Another very significant orbital resonance system in our solar system is between Neptune and Pluto.
In fact, there are resonances in our Solar System! The simplest case is the one between Neptune and Pluto. For every two orbits Pluto makes, Neptune makes exactly three. This is why it is impossible for the two bodies every to collide, despite the fact that their orbits cross. This is the only stable resonance involving two planetary (although Pluto is a dwarf planet) bodies, but other objects outside of Neptune’s orbit are in resonances with Neptune, known as Trans-Neptunian objects. Most of these are smaller than Pluto, but one larger one is known: the dwarf planet Eris. However, Eris is not known to be in an exact orbital resonance with Neptune.
Other Trans-Neptunian objects sometimes are in resonances with Neptune, the most common being (object:Neptune) 2:3, corresponding to Pluto and other bodies, 3:5, 4:7, 1:2, and other rarer ones such as 2:5, 3:4, 4:5, 1:4, 1:5, 1:3, 3:7, and 6:11. Some of the latter sometimes correspond to only one known object, and may be coincidental. Some are also unstable, and smaller objects can often be ejected from a resonance by a gravitational pull quite easily. The special case of a 1:1 orbital resonance is addressed in the post, Lagrangian Points.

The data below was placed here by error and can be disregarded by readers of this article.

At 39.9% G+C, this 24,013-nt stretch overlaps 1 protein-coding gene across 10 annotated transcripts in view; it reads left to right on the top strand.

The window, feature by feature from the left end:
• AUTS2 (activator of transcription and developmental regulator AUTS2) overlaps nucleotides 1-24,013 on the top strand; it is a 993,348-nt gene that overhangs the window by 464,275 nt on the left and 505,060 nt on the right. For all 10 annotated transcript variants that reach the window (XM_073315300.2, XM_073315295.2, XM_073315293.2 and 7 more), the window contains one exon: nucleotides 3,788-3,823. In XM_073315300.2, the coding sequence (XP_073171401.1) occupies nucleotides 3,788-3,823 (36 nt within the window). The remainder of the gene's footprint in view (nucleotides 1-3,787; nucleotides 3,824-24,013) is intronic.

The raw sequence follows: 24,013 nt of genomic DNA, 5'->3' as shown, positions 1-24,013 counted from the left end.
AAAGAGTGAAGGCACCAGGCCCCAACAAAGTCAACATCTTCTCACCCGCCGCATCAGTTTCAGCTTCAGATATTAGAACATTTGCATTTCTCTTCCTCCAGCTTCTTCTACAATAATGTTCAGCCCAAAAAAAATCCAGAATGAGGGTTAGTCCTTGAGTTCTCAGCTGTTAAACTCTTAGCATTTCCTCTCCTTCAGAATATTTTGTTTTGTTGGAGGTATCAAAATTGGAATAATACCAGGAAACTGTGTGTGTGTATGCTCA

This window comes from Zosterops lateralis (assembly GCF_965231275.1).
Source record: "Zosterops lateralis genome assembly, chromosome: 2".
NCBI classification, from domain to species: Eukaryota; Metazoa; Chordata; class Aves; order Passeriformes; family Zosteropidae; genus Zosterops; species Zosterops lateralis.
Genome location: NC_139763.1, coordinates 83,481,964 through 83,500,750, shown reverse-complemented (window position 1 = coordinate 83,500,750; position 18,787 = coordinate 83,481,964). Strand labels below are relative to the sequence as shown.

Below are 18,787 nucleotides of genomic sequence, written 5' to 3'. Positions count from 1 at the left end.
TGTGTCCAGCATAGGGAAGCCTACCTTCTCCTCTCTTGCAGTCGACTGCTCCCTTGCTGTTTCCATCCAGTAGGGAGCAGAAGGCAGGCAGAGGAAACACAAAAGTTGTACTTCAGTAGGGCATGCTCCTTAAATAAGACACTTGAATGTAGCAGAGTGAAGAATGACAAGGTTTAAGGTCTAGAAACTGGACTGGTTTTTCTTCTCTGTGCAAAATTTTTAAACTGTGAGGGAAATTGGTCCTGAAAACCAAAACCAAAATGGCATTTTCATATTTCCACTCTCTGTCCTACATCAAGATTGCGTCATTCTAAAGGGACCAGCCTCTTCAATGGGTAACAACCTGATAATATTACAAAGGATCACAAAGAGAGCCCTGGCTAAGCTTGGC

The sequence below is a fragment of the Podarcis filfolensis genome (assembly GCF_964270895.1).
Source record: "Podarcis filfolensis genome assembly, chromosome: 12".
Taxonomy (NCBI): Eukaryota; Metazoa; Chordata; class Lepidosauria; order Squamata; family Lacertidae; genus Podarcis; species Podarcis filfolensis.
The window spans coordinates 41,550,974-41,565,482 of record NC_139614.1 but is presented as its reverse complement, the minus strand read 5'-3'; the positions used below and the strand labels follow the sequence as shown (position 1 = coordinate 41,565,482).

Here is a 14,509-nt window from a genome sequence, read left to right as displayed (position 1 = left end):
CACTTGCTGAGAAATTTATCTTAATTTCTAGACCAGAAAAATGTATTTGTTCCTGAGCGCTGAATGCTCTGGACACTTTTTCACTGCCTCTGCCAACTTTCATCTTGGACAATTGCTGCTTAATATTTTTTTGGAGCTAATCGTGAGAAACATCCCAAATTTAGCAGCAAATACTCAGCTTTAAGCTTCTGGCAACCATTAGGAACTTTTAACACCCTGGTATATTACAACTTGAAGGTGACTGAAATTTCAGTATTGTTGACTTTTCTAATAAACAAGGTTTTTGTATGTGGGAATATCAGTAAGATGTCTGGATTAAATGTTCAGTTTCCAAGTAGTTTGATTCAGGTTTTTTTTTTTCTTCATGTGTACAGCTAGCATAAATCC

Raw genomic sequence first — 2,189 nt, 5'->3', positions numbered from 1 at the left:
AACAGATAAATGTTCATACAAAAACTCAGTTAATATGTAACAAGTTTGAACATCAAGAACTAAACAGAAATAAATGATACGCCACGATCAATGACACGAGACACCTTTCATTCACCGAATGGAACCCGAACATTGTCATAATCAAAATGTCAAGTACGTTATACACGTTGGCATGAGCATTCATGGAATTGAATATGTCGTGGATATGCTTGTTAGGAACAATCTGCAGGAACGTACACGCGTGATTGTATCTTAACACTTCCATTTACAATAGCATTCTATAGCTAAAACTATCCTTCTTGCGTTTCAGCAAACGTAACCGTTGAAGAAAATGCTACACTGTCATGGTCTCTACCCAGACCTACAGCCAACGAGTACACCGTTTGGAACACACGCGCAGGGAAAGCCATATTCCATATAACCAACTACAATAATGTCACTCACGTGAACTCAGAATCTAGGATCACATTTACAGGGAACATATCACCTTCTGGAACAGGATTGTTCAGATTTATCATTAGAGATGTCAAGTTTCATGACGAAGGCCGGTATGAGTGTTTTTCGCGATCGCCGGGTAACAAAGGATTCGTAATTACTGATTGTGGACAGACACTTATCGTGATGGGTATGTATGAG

Pluto lies in the 2:3 mean-motion resonance with Neptune: for every two orbits that Pluto makes around the Sun, Neptune makes three. The two objects then return to their initial positions and the cycle repeats, each cycle lasting about 500 years. This pattern is such that, in each 500-year cycle, the first time Pluto is near perihelion Neptune is over 50° behind Pluto. By Pluto's second perihelion, Neptune will have completed a further one and a half of its own orbits, and so will be a similar distance ahead of Pluto. Pluto and Neptune's minimum separation is over 17 AU. Pluto comes closer to Uranus (11 AU) than it does to Neptune.
The 2:3 resonance between the two bodies is highly stable, and is preserved over millions of years. This prevents their orbits from changing relative to one another; the cycle always repeats in the same way, and so the two bodies can never pass near to each other. Thus, even if Pluto's orbit were not highly inclined the two bodies could never collide.
Relationship with Neptune